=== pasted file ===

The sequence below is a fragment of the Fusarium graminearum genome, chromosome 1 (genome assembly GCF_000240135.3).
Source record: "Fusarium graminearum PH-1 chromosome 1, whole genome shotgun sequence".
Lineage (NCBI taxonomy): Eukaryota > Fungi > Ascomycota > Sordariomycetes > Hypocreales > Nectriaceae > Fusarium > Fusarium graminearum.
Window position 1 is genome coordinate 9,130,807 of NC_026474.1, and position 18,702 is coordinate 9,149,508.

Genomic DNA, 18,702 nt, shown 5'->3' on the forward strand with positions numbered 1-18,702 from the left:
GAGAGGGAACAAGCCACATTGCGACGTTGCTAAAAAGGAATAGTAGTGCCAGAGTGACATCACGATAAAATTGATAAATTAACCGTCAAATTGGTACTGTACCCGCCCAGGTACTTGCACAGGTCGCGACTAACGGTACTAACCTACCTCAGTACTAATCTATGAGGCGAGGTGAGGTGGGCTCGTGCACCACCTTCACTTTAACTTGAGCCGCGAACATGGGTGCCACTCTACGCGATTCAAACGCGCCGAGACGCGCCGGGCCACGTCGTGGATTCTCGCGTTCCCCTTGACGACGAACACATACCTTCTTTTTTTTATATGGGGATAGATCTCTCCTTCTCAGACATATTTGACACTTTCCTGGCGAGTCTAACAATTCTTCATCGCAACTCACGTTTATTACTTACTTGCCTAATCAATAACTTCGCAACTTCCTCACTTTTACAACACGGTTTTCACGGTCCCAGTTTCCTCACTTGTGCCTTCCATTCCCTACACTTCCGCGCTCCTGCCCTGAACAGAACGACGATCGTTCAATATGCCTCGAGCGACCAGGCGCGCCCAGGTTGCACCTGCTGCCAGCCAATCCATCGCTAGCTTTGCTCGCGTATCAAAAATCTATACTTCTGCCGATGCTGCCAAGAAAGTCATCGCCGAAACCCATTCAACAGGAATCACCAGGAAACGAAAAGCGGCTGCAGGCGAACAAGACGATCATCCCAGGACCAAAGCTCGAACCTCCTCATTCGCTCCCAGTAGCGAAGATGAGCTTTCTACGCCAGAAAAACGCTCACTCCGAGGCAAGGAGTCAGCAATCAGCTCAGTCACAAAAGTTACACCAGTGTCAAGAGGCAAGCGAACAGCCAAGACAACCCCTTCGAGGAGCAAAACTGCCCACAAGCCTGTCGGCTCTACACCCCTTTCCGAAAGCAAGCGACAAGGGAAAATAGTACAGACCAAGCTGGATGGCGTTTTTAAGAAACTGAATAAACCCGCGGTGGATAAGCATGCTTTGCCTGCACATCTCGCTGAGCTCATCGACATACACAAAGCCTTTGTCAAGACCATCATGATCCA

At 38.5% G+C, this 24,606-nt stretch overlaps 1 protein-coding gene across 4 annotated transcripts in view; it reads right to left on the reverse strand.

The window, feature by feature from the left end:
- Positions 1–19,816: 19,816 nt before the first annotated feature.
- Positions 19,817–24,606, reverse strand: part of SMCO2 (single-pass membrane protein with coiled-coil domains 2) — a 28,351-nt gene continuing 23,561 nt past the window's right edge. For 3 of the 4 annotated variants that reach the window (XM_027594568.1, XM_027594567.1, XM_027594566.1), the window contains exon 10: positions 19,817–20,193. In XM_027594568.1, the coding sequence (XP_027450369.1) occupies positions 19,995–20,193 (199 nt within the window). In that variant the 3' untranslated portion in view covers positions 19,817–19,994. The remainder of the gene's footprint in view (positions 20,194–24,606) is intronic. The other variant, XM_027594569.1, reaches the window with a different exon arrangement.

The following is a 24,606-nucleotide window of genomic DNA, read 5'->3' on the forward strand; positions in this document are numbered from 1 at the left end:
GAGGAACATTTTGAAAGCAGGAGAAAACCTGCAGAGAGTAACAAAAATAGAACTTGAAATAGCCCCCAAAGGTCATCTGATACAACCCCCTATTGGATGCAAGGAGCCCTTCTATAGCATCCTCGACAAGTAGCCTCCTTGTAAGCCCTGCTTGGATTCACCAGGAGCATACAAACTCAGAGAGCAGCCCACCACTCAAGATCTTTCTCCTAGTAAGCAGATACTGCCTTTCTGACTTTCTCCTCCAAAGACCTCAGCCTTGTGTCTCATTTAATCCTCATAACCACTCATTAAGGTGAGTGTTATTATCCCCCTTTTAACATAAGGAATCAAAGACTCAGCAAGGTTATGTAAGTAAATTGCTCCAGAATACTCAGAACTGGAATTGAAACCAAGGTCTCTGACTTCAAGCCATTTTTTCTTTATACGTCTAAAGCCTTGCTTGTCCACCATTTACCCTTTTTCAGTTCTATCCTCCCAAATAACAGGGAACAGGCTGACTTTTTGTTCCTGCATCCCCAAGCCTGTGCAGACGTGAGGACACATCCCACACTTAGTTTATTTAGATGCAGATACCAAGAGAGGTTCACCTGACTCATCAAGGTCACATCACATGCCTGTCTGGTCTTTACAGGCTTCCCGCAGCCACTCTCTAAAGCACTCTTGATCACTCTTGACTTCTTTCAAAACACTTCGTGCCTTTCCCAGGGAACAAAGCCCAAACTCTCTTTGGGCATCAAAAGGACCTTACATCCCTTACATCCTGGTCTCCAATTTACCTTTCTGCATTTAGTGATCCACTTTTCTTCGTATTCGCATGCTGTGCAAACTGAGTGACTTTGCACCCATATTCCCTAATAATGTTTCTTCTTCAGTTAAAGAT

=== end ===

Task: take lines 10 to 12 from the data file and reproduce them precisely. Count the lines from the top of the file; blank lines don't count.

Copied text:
- Positions 19,817–24,606, reverse strand: part of SMCO2 (single-pass membrane protein with coiled-coil domains 2) — a 28,351-nt gene continuing 23,561 nt past the window's right edge. For 3 of the 4 annotated variants that reach the window (XM_027594568.1, XM_027594567.1, XM_027594566.1), the window contains exon 10: positions 19,817–20,193. In XM_027594568.1, the coding sequence (XP_027450369.1) occupies positions 19,995–20,193 (199 nt within the window). In that variant the 3' untranslated portion in view covers positions 19,817–19,994. The remainder of the gene's footprint in view (positions 20,194–24,606) is intronic. The other variant, XM_027594569.1, reaches the window with a different exon arrangement.

The following is a 24,606-nucleotide window of genomic DNA, read 5'->3' on the forward strand; positions in this document are numbered from 1 at the left end:
GAGGAACATTTTGAAAGCAGGAGAAAACCTGCAGAGAGTAACAAAAATAGAACTTGAAATAGCCCCCAAAGGTCATCTGATACAACCCCCTATTGGATGCAAGGAGCCCTTCTATAGCATCCTCGACAAGTAGCCTCCTTGTAAGCCCTGCTTGGATTCACCAGGAGCATACAAACTCAGAGAGCAGCCCACCACTCAAGATCTTTCTCCTAGTAAGCAGATACTGCCTTTCTGACTTTCTCCTCCAAAGACCTCAGCCTTGTGTCTCATTTAATCCTCATAACCACTCATTAAGGTGAGTGTTATTATCCCCCTTTTAACATAAGGAATCAAAGACTCAGCAAGGTTATGTAAGTAAATTGCTCCAGAATACTCAGAACTGGAATTGAAACCAAGGTCTCTGACTTCAAGCCATTTTTTCTTTATACGTCTAAAGCCTTGCTTGTCCACCATTTACCCTTTTTCAGTTCTATCCTCCCAAATAACAGGGAACAGGCTGACTTTTTGTTCCTGCATCCCCAAGCCTGTGCAGACGTGAGGACACATCCCACACTTAGTTTATTTAGATGCAGATACCAAGAGAGGTTCACCTGACTCATCAAGGTCACATCACATGCCTGTCTGGTCTTTACAGGCTTCCCGCAGCCACTCTCTAAAGCACTCTTGATCACTCTTGACTTCTTTCAAAACACTTCGTGCCTTTCCCAGGGAACAAAGCCCAAACTCTCTTTGGGCATCAAAAGGACCTTACATCCCTTACATCCTGGTCTCCAATTTACCTTTCTGCATTTAGTGATCCACTTTTCTTCGTATTCGCATGCTGTGCAAACTGAGTGACTTTGCACCCATATTCCCTAATAATGTTTCTTCTTCAGTTAAAGAT